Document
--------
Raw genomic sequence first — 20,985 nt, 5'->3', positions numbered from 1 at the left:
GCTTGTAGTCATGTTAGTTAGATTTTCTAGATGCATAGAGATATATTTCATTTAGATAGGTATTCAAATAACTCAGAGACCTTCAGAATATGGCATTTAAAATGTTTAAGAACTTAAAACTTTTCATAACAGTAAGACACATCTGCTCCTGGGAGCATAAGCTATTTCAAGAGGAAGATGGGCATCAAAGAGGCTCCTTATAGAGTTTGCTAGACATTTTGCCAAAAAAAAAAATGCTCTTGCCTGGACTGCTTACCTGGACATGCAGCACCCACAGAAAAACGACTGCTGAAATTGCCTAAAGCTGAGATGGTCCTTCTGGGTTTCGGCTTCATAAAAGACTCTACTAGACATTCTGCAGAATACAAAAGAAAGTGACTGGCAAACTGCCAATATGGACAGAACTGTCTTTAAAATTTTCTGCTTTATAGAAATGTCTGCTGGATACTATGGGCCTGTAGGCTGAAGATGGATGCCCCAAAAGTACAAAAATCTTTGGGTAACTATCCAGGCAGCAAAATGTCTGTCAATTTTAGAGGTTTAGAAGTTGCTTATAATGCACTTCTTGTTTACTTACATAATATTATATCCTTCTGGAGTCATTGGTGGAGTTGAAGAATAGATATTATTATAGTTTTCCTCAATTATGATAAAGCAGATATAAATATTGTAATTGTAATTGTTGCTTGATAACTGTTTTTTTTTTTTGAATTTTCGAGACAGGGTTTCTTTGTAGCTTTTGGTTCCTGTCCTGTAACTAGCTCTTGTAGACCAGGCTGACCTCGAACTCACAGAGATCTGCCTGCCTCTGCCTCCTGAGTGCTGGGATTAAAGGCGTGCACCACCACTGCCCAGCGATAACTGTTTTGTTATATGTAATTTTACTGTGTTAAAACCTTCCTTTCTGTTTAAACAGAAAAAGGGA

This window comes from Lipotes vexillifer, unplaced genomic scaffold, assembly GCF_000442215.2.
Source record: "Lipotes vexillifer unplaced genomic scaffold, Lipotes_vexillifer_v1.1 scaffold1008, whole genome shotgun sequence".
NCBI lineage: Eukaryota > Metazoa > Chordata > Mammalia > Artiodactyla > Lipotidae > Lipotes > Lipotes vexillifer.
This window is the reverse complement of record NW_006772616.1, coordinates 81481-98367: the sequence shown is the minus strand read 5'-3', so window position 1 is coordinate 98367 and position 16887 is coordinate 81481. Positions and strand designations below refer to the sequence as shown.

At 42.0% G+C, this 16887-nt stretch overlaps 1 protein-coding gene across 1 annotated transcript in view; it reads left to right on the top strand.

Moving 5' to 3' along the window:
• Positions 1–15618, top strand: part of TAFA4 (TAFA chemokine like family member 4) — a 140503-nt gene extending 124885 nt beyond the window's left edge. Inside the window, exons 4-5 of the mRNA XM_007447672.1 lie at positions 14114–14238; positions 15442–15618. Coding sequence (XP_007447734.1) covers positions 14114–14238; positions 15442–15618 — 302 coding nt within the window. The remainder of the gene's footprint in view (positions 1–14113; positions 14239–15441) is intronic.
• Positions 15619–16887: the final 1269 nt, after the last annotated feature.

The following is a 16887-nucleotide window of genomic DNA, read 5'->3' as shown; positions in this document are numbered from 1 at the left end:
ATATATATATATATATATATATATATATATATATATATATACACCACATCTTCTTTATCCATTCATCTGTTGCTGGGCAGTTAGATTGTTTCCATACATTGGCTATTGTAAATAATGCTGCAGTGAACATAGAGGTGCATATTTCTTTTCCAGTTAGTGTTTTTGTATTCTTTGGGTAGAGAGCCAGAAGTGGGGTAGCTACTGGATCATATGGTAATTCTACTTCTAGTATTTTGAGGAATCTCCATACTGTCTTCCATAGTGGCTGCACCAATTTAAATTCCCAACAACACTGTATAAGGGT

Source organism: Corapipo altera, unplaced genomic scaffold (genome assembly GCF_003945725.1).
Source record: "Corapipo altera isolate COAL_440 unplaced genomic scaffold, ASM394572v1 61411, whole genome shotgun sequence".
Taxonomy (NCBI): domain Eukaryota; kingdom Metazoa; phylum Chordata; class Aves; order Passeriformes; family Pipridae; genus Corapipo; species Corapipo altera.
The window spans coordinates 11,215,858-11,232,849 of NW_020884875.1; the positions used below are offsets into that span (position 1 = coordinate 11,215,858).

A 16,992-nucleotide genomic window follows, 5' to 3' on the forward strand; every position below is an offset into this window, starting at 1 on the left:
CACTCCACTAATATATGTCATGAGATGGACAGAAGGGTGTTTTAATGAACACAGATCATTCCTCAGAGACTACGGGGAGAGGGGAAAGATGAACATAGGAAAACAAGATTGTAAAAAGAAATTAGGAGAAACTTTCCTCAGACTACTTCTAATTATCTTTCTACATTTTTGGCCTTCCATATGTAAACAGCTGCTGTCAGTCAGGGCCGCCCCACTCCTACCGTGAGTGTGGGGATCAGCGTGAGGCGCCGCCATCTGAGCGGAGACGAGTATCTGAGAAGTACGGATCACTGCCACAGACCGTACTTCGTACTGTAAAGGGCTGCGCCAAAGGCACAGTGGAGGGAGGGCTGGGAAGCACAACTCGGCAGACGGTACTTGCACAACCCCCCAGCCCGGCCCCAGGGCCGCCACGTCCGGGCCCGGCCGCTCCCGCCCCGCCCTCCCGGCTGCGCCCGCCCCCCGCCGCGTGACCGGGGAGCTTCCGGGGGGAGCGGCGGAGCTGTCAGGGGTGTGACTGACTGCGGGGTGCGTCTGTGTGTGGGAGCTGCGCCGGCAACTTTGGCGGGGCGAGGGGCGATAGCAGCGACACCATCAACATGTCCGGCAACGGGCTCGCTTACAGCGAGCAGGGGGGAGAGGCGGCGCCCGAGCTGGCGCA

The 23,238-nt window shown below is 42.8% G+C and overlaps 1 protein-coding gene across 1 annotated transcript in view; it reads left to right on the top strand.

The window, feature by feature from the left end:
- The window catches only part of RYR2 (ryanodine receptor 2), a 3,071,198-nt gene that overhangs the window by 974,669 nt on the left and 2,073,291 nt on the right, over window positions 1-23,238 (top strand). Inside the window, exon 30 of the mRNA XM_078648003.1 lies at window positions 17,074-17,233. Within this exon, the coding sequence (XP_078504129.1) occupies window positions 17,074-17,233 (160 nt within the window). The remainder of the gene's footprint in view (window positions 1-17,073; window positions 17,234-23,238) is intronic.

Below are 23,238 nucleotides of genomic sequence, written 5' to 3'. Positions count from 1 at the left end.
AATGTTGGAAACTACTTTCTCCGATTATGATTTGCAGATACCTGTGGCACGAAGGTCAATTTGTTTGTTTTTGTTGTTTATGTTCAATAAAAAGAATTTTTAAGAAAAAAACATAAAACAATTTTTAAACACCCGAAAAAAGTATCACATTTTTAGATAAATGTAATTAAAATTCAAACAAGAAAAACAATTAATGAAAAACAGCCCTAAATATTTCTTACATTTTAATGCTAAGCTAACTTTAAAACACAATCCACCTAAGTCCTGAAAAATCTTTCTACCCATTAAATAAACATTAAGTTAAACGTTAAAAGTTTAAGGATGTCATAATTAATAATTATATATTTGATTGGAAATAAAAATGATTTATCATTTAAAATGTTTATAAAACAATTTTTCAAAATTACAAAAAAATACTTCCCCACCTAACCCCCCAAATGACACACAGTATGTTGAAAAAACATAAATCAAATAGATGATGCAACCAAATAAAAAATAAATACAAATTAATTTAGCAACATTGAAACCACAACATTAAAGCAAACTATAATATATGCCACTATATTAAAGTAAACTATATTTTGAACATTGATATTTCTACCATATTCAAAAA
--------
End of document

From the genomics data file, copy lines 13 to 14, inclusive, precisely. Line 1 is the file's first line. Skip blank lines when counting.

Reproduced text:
Source organism: Corapipo altera, unplaced genomic scaffold (genome assembly GCF_003945725.1).
Source record: "Corapipo altera isolate COAL_440 unplaced genomic scaffold, ASM394572v1 61411, whole genome shotgun sequence".